Synopses & Reviews
Elizabeth Berg, bestselling author of The Art of Mending and The Year of Pleasures, has a rare talent for revealing her characters hearts and minds in a manner that makes us empathize completely. Her new novel, We Are All Welcome Here, features three women, each struggling against overwhelming odds for her own kind of freedom.
It is the summer of 1964. In Tupelo, Mississippi, the town of Elviss birth, tensions are mounting over civil-rights demonstrations occurring ever more frequently-and violently-across the state. But in Paige Dunns small, ramshackle house, there are more immediate concerns. Challenged by the effects of the polio she contracted during her last month of pregnancy, Paige is nonetheless determined to live as normal a life as possible and to raise her daughter, Diana, in the way she sees fit-with the support of her tough-talking black caregiver, Peacie.
Diana is trying in her own fashion to live a normal life. As a fourteen-year-old, she wants to make money for clothes and magazines, to slough off the authority of her mother and Peacie, to figure out the puzzle that is boys, and to escape the oppressiveness she sees everywhere in her small town. What she can never escape, however, is the way her life is markedly different from others. Nor can she escape her ongoing responsibility to assist in caring for her mother. Paige Dunn is attractive, charming, intelligent, and lively, but her needs are great-and relentless.
As the summer unfolds, hate and adversity will visit this modest home. Despite the difficulties thrust upon them, each of the women will find her own path to independence, understanding, and peace. And Dianas mother, so mightily compromised, will end up giving her daughter an extraordinary gift few parents could match.
The bestselling author of "The Art of Mending" and "The Year of Pleasures" follows the story of three women in 1965, Tupelo, Mississippi, each struggling against overwhelming odds for her own kind of freedom.
About the Author
Elizabeth Berg is the New York Times
bestselling author of many novels, including We Are All Welcome Here
, The Year of Pleasures
, The Art of Mending, Say When, True to Form, Never Change,
and Open House,
which was an Oprahs Book Club selection in 2000. Durable Goods
and Joy School
were selected as ALA Best Books of the Year, and Talk Before Sleep was short-listed for the ABBY Award in 1996. The winner of the 1997 New England Booksellers Award for her body of work, Berg is also the author of a nonfiction work, Escaping into the Open: The Art of Writing True.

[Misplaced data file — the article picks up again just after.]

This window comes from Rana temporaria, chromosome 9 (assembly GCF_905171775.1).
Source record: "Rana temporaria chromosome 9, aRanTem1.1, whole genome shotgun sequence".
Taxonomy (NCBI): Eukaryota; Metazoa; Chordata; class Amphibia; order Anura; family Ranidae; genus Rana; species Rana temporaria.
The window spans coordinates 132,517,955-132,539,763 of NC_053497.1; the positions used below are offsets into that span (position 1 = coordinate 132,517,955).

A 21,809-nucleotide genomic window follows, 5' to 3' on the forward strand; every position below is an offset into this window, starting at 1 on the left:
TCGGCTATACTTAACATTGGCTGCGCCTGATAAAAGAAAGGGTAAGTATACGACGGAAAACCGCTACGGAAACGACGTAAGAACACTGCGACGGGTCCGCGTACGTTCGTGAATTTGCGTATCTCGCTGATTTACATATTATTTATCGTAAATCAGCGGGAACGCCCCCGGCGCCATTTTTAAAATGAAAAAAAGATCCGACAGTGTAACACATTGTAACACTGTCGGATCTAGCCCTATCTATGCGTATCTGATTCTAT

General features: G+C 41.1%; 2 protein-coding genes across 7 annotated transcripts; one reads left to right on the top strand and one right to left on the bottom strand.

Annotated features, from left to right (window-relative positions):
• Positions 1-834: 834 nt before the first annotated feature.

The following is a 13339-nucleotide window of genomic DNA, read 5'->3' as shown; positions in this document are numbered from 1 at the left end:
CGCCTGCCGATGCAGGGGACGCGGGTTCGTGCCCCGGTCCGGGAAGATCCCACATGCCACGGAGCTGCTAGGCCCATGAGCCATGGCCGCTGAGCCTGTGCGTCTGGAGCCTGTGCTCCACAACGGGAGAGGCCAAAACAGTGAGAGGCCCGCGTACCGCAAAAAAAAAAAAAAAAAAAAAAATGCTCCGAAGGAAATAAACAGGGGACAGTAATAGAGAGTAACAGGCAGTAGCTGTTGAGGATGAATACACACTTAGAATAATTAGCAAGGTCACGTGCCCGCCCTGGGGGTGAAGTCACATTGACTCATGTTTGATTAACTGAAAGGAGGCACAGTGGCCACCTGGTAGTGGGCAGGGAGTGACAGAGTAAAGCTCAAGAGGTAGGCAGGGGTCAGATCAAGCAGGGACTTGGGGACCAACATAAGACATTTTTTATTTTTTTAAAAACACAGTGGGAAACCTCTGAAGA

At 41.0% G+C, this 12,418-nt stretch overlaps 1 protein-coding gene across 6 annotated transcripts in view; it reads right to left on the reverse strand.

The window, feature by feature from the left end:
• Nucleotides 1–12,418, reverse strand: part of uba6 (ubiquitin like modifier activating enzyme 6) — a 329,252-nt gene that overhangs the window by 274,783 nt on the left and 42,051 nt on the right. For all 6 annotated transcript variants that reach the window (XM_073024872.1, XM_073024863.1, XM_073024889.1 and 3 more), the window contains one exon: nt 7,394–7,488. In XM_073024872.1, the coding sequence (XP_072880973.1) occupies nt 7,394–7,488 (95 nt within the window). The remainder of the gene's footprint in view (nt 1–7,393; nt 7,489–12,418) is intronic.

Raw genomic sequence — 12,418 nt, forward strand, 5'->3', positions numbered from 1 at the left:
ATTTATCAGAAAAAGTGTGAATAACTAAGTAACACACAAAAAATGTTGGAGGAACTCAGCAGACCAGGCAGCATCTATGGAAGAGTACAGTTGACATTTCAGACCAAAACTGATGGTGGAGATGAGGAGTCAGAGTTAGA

She lives in Chicago.
To schedule a speaking engagement, please contact American Program Bureau at www.apbspeakers.com
From the Hardcover edition.
Reading Group Guide
1. Elizabeth Berg includes an Authors Note at the beginning of the book, informing us that this work of fiction is a bit different from her other novels. What did you think of this choice before reading Bergs story? Did your opinion change after you read the book? How?
2. At the end of the Prologue, speaking about her mother and herself, Diana reflects: “[Elvis] had a kind of great luck and then terrible tragedy. For us, it was the opposite.” What do you think she means by this? After finishing the novel, do you agree with her?
3. Despite skepticism from the medical community, Paige Dunn gives birth to her daughter, Diana, in an iron lung, and they both survive. Even more amazingly, Paige is determined to raise Diana despite her condition. What do you think about Paiges decision to keep her baby? Do you support her?
4. How does Paige compensate for her disabilities and serve as a strong parental figure for her daughter? Do you think Diana is forced to grow up a bit faster than other kids her age because of her mothers condition? Why or why not?
5. Berg sets her novel in Tupelo, Mississippi, during the volatile Freedom Summer of 1964. How does she weave the events of the civil rights movement into her novel? Is the civil rights movement simply background for the story or a part of the story itself?
6. How does Peacie function in the novel? Describe her relationship with Diana. Is it motherly? Sisterly? Something different? How does Peacie interact with Paige? How is their relationship different from Peacies relationship with Diana?
7. Discuss Peacie and LaRue. What is their relationship like? How is their life away from the Dunns different? How does their relationship with Diana enhance her understanding of the political and cultural climate of the time?
8. Describe Dianas friendship with Suralee. How do the girls interact? Why do you think Diana likes to play with Suralee? Can Suralee ever be a good friend?